Marketing Strategy 101: 5 Tips for Marketing a New Business

Marketing Strategy 101: 5 Tips for Marketing a New Business
Starting a new business is an exciting undertaking. By investing in foundational marketing channels, you can help take your business to the next level.
by Maya Rollings Feb 29, 2024 — 5 min read
Marketing Strategy 101: 5 Tips for Marketing a New Business

Yes, starting a new business is exciting. But telling the story of your new business and inspiring customers to come along for the journey is key. In other words, you can’t forget about marketing.

There’s a plethora of marketing options at your fingertips, so it can be difficult to know where to start, what tools to invest in, and when to pivot. You need a place to help you outline your goals and your messaging and gain a deeper understanding of your audience. That’s where a marketing strategy comes into play.

Here are a few tried-and-true (and seller-backed) methods for marketing a new business.

Use your website to connect with customers.

In the age of online shopping, having a business website is a must-have. In fact, the majority (80%) of restaurant owners agree that channels such as a website are vital for operations. They’re also a great way to enhance customer loyalty, according to the 2024 Square Future of Commerce report. The same report also said 45% of customers believe a website is likely to entice diners to try a new restaurant.

When it comes to the basics, use your website to showcase your items and share important information regarding your business, such as business hours, location, how to get in contact, and linked social media channels. There’s also an opportunity to take your website a step further by emphasizing your loyalty program upon entering the site and highlighting the overall experience by embedding a video of a popular night. Research shows that including videos on a website can increase time spent on the page by 88%. 

Powerful eCommerce platforms like Square can help you design a website for your business with features including built-in SEO tools and several customizable features to help you get your business online and put your best foot forward. Other features, such as Square Photo Studio, can help you achieve studio-quality images from photos taken with your phone. It syncs directly to your Square Online store, making it easy to keep all of your eCommerce components in one place.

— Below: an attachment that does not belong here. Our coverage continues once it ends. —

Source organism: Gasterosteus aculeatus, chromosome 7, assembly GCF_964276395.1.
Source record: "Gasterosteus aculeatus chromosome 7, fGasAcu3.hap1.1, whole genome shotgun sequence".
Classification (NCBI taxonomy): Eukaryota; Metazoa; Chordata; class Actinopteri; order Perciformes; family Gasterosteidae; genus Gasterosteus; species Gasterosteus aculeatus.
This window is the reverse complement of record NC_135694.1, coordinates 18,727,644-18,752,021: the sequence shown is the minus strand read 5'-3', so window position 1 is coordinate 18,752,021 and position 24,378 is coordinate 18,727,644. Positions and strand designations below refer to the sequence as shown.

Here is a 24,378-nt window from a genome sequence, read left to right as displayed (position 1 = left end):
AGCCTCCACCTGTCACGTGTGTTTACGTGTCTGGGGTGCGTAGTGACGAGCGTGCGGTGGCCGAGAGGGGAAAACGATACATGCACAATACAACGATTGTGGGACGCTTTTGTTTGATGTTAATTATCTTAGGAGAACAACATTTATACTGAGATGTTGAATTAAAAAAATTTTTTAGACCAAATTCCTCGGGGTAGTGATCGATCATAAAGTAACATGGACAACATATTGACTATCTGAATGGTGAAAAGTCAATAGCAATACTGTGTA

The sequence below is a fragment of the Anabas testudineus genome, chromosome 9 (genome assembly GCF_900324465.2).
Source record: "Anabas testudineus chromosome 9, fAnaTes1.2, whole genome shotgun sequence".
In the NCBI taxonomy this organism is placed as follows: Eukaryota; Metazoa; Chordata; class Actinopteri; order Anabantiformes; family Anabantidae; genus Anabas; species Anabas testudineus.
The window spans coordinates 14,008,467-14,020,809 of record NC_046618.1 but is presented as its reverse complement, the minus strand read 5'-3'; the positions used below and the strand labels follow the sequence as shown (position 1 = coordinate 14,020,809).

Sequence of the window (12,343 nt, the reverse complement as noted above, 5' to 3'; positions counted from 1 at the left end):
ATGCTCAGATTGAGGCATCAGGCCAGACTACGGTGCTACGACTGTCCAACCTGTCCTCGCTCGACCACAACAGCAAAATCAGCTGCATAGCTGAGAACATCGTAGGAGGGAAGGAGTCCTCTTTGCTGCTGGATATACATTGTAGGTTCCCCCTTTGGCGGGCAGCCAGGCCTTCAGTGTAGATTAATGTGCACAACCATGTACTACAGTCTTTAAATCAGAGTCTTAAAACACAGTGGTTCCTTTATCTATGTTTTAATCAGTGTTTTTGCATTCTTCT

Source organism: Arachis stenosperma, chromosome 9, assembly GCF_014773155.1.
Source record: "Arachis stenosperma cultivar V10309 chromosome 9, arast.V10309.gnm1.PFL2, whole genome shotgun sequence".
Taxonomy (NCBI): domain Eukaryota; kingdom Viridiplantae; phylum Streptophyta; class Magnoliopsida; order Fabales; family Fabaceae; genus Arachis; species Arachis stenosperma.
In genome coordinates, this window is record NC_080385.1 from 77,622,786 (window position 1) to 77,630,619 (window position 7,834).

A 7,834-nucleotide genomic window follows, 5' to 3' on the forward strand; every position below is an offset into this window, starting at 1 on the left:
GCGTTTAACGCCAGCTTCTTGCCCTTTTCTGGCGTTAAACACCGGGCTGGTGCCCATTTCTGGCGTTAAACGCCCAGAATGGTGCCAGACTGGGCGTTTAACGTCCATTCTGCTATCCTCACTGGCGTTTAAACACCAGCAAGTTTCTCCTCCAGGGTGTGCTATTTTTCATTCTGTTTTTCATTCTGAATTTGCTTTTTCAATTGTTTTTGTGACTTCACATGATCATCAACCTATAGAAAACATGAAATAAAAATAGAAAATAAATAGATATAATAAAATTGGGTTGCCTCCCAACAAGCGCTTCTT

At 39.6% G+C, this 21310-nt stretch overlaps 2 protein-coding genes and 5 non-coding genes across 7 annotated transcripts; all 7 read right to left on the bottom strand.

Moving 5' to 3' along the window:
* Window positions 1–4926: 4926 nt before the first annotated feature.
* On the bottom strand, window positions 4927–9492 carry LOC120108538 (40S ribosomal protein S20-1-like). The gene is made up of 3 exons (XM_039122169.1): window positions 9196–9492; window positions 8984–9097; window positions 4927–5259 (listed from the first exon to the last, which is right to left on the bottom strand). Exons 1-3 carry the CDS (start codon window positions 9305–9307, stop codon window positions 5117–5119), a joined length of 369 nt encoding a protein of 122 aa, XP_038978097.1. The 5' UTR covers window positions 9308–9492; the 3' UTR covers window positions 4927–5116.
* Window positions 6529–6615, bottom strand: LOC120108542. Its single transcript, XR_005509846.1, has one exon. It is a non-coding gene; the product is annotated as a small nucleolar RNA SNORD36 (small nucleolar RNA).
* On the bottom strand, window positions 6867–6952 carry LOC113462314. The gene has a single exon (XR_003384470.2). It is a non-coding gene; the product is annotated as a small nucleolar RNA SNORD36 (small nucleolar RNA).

Tailor your social media efforts to your target audience.

Social media is a no-brainer for new businesses. With one post, your business can reach thousands of potential customers who are searching for your products. According to the 2024 Square Future of Customers report, 52% of global customers are interested in communication via social media channels from businesses. For retail businesses interested in targeting younger demographics like Gen Z or millennials, social media is especially crucial. Forty-seven percent of Gen Z and millennials reported that social media is an important factor in determining whether to visit a new local retailer.

With several social media platforms at your disposal, take a closer look at your buyer persona(s) and target audience to decide which platform(s) can serve you best. Be mindful of the fact that the platforms you prefer may not necessarily be the platforms your customers prefer. For example, wedding-based businesses might fare better on platforms such as Instagram and Pinterest instead of Facebook due to the highly visual nature of the platform and the makeup of the active daily users. But regardless of the platform, outline your ideal content type(s) and your goals to help you chart a path toward success.

For instance, Katie Poppe, owner of Blue Star Donuts, chose Instagram as its main marketing platform in the beginning because of the nature of their product. “Our product was highly visual, and I would just post donut porn pictures like that was it. I didn’t have a budget for marketing. That’s all we did,” says Poppe. “But people found it, and they found us. And then it led to magazine covers, interviews, and TV spots, and so much organic press came out of that,” she explained further. 

Instagram post from Blue Star Donuts.

Build relationships through email and SMS marketing.